Heart Disease Can Be Prevented

Heart Health

Heart disease is the leading cause of death in North America for both men and women and according to the Heart and Stroke Foundation, it is estimated that cardiovascular disease accounts for 29% of deaths in Canada.

Although you may have a family history of cardiovascular disease, know that the nutrition and lifestyle choices that you make today, will impact whether those genes will be expressed or not in the future. In other words, heart disease can be prevented.

On February 14th, 2014, I was invited by Global Toronto’s News at Noon, to discuss some of these preventative strategies with host Antony Robart. Here is a summary. As always, please see your naturopathic doctor for recommendations specific to your case.

Risk Factors

The risk factors for heart disease that are within your control include: stress, weight, smoking, excessive alcohol consumption, inactivity, hypertension, high cholesterol, diabetes. The risk factors for heart disease that are not within your control: having a positive family history; or congenital heart disease.

Prevention Strategies – Here are some of my tips!

Sugar: Avoid the excess sugar. This is the sugar that food manufacturers add to processed foods such as yogurt, sodas, pastries and juices. Minimizing your consumption of processed foods is a must for any health care regimen. According to a recent study, if sugar is 25% of your daily caloric intake, it can double your heart disease risk. To put this into perspective, a 16 ounce bottle of orange juice can contain up to 48 grams or more of sugar. That is the equivalent of 192 calories, in one beverage!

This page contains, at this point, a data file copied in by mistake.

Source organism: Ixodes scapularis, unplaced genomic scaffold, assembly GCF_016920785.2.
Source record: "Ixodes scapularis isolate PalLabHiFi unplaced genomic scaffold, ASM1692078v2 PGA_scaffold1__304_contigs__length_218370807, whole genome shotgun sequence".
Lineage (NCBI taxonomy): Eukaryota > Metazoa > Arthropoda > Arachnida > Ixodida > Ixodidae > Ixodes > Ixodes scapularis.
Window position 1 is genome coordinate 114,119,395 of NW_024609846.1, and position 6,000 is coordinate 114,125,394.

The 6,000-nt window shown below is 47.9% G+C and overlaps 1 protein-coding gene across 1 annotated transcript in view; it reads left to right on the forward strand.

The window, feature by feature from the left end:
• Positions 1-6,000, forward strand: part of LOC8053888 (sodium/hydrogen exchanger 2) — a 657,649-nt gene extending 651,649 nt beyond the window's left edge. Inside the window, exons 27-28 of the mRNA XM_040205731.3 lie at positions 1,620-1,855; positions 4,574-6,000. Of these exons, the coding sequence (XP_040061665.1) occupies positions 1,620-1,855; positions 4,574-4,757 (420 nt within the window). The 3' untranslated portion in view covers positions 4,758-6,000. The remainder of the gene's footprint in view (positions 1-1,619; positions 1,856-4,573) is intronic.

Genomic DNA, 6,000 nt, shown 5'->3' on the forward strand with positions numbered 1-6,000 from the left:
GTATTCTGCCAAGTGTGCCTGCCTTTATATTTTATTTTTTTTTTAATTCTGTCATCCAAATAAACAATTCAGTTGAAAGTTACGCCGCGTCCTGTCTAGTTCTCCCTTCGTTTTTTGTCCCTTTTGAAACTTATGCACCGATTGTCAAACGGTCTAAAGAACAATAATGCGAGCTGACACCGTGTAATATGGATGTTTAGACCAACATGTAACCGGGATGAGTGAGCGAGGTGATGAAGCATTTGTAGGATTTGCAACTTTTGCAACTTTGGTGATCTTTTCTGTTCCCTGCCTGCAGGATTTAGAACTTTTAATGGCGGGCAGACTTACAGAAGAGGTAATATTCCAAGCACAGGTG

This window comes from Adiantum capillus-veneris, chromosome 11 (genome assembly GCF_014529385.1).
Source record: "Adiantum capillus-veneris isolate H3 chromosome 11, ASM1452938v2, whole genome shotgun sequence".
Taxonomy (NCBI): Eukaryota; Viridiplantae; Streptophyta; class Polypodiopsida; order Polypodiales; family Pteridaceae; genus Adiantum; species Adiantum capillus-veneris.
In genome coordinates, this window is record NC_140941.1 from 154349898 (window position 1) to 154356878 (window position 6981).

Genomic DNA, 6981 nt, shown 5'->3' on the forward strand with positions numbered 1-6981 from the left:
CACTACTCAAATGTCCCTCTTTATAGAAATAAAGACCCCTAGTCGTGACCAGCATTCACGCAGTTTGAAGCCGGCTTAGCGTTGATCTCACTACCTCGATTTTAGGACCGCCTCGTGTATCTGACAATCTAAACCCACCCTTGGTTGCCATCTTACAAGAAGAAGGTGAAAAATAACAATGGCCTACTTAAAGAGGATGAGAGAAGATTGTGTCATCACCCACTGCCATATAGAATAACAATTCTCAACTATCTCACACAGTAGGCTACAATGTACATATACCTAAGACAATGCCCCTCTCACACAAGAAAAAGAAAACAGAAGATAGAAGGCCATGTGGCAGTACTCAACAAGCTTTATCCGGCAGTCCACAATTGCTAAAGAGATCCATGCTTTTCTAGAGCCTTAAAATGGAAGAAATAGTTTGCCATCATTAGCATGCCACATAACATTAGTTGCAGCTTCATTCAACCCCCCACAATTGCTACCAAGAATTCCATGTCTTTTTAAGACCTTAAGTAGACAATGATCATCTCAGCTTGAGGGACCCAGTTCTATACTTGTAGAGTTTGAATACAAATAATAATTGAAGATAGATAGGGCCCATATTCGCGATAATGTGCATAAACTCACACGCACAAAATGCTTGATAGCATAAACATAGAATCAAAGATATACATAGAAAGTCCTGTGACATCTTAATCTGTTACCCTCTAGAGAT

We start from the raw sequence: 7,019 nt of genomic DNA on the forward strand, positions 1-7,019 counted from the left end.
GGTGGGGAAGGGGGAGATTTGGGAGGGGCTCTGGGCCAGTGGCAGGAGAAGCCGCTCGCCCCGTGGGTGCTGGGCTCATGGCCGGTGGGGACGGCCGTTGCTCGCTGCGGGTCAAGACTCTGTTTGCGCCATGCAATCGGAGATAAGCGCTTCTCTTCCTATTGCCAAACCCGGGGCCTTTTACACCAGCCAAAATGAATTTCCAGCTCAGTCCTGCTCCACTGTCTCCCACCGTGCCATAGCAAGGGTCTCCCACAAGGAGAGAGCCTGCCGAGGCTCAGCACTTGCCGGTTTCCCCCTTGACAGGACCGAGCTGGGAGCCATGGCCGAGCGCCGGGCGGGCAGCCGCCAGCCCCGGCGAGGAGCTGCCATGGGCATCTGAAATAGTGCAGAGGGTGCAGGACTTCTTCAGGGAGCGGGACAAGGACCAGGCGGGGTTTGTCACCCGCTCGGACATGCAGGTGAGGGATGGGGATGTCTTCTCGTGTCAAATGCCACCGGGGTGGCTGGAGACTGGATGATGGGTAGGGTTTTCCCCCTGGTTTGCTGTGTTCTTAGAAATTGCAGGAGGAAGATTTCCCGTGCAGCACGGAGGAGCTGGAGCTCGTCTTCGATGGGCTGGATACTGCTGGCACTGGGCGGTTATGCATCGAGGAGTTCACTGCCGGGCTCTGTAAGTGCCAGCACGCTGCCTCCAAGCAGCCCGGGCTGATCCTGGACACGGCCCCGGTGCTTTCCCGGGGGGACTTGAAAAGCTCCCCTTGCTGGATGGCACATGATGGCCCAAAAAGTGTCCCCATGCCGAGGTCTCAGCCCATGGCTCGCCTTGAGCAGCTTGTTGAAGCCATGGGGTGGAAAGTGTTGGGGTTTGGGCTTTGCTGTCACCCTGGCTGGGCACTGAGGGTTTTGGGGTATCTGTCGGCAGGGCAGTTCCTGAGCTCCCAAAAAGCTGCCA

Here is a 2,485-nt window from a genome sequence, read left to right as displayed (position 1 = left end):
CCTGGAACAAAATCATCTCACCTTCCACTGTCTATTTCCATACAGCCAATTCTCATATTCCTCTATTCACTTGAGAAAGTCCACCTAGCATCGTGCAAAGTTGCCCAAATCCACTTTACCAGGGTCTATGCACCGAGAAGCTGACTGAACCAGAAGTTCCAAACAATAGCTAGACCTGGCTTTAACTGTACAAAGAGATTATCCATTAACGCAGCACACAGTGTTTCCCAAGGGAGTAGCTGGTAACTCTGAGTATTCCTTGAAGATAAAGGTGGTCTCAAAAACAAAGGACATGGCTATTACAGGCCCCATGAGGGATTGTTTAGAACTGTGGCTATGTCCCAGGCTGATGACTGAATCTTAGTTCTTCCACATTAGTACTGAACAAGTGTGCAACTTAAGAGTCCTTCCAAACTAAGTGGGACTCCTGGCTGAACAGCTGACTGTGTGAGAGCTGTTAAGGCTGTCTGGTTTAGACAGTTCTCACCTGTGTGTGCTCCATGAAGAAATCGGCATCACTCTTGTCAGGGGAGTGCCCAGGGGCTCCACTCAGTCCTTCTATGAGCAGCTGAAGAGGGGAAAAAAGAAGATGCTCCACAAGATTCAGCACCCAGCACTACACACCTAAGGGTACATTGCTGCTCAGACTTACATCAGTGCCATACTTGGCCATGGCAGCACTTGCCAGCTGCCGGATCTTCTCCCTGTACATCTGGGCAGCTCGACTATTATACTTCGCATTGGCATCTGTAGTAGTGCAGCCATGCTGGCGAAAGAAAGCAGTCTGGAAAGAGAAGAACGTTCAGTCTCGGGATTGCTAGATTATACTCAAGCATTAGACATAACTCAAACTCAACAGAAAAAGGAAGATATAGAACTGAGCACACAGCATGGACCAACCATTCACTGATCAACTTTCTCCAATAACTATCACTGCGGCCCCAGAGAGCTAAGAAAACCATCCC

Alcohol: For decades, alcohol has been touted as the premiere strategy for heart disease prevention and although some alcohol consumption may offer some protection, there is only so far that this strategy will take you. For men, drink no more than 2 drinks daily and for women, no more than 1 drink daily. If you consume more than the recommended dose on a regular basis, your risk of death from cardiovascular disease will double. Furthermore, you will increase your risk for colorectal, breast and liver cancer.

Fish: Two weekly servings of fish reduces the risk of dying from a heart attack by 30%. Choose wild caught and sustainable fish whenever possible. Check out this fish guide by the David Suzuki Foundation. http://www.davidsuzuki.org/what-you-can-do/food-and-our-planet/suzukis-top-10-sustainable-seafood-picks/

Extra virgin olive oil (EVOO): Include 1 to 2 tbsp each day with your meals. EVOO reduces bad (LDL) cholesterol and raises good (HDL) cholesterol.

Nuts: It doesn’t matter which type! Reduces risk of cardiovascular disease by 35%. Aim for a handful of raw, unsalted nuts each day.

Garlic: Decreases platelet and red blood cell stickiness and inflammation. Eat 1 clove of fresh garlic daily or add chopped garlic near the end of the cooking process in order to preserve the antioxidant and nutrient content.

Tea: 3 cups or more of green tea daily reduces your risk of stroke by 21%, according to one study. Green tea leaves are delicate. To protect the flavour and health benefits on this fine tea, steep in cooler water (70 to 80 degrees celsius) for 2 to 4 minutes.

Dark chocolate (70% cocoa): Now this is a superfood! Dark chocolate reduces blood pressure and improves blood flow to the heart and brain.  According to studies, about 3 ounces per day is all you need to keep your heart healthy and happy.

Resources consulted in this article:

http://www.heartandstroke.com

http://www.cancer.gov/cancertopics/factsheet/Risk/alcohol

http://www.ncbi.nlm.nih.gov/pubmed/24384466

http://www.ncbi.nlm.nih.gov/pmc/articles/PMC3798927/

http://www.mayoclinic.org/diseases-conditions/heart-disease/in-depth/omega-3/ART-20045614?p=1

http://www.ncbi.nlm.nih.gov/pubmed/24256379

http://www.davidsuzuki.org/what-you-can-do/food-and-our-planet/suzukis-top-10-sustainable-seafood-picks/

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